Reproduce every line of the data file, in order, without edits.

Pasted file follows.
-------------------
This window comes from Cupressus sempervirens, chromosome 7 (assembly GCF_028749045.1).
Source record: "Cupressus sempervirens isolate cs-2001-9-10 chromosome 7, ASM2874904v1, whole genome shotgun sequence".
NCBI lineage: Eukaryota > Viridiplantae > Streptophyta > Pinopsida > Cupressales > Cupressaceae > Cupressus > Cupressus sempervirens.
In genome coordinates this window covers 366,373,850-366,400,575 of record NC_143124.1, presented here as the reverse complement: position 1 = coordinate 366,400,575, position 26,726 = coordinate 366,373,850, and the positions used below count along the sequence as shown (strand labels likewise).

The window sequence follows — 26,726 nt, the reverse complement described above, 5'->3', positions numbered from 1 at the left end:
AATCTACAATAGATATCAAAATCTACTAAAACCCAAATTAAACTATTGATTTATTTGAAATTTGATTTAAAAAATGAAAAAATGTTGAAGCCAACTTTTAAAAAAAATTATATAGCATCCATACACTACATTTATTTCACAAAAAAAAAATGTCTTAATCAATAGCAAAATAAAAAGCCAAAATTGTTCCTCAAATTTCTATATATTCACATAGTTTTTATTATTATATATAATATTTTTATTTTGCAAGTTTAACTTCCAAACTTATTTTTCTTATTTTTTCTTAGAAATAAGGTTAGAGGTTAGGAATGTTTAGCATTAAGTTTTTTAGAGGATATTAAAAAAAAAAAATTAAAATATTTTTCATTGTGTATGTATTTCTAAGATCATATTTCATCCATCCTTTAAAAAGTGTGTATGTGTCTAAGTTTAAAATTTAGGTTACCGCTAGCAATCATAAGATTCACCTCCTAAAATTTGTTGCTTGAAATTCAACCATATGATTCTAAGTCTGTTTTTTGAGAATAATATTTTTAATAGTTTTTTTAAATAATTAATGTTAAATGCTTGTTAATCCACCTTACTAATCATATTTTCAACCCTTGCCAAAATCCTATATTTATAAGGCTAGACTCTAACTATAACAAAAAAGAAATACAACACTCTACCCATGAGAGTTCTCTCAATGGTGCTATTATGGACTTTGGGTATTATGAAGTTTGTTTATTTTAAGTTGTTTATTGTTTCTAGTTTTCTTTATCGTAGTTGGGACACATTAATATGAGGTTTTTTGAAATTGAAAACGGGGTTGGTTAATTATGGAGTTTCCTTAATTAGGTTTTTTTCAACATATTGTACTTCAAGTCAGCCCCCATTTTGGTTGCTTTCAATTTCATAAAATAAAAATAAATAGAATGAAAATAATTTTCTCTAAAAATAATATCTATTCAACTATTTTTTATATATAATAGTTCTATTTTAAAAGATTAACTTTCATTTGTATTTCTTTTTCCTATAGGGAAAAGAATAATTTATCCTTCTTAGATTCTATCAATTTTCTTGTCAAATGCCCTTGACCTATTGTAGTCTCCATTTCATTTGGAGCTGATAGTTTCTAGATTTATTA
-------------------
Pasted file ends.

This window comes from Cupressus sempervirens, chromosome 7 (assembly GCF_028749045.1).
Source record: "Cupressus sempervirens isolate cs-2001-9-10 chromosome 7, ASM2874904v1, whole genome shotgun sequence".
NCBI lineage: Eukaryota > Viridiplantae > Streptophyta > Pinopsida > Cupressales > Cupressaceae > Cupressus > Cupressus sempervirens.
In genome coordinates this window covers 366,373,850-366,400,575 of record NC_143124.1, presented here as the reverse complement: position 1 = coordinate 366,400,575, position 26,726 = coordinate 366,373,850, and the positions used below count along the sequence as shown (strand labels likewise).

The window sequence follows — 26,726 nt, the reverse complement described above, 5'->3', positions numbered from 1 at the left end:
AATCTACAATAGATATCAAAATCTACTAAAACCCAAATTAAACTATTGATTTATTTGAAATTTGATTTAAAAAATGAAAAAATGTTGAAGCCAACTTTTAAAAAAAATTATATAGCATCCATACACTACATTTATTTCACAAAAAAAAAATGTCTTAATCAATAGCAAAATAAAAAGCCAAAATTGTTCCTCAAATTTCTATATATTCACATAGTTTTTATTATTATATATAATATTTTTATTTTGCAAGTTTAACTTCCAAACTTATTTTTCTTATTTTTTCTTAGAAATAAGGTTAGAGGTTAGGAATGTTTAGCATTAAGTTTTTTAGAGGATATTAAAAAAAAAAAATTAAAATATTTTTCATTGTGTATGTATTTCTAAGATCATATTTCATCCATCCTTTAAAAAGTGTGTATGTGTCTAAGTTTAAAATTTAGGTTACCGCTAGCAATCATAAGATTCACCTCCTAAAATTTGTTGCTTGAAATTCAACCATATGATTCTAAGTCTGTTTTTTGAGAATAATATTTTTAATAGTTTTTTTAAATAATTAATGTTAAATGCTTGTTAATCCACCTTACTAATCATATTTTCAACCCTTGCCAAAATCCTATATTTATAAGGCTAGACTCTAACTATAACAAAAAAGAAATACAACACTCTACCCATGAGAGTTCTCTCAATGGTGCTATTATGGACTTTGGGTATTATGAAGTTTGTTTATTTTAAGTTGTTTATTGTTTCTAGTTTTCTTTATCGTAGTTGGGACACATTAATATGAGGTTTTTTGAAATTGAAAACGGGGTTGGTTAATTATGGAGTTTCCTTAATTAGGTTTTTTTCAACATATTGTACTTCAAGTCAGCCCCCATTTTGGTTGCTTTCAATTTCATAAAATAAAAATAAATAGAATGAAAATAATTTTCTCTAAAAATAATATCTATTCAACTATTTTTTATATATAATAGTTCTATTTTAAAAGATTAACTTTCATTTGTATTTCTTTTTCCTATAGGGAAAAGAATAATTTATCCTTCTTAGATTCTATCAATTTTCTTGTCAAATGCCCTTGACCTATTGTAGTCTCCATTTCATTTGGAGCTGATAGTTTCTAGATTTATTA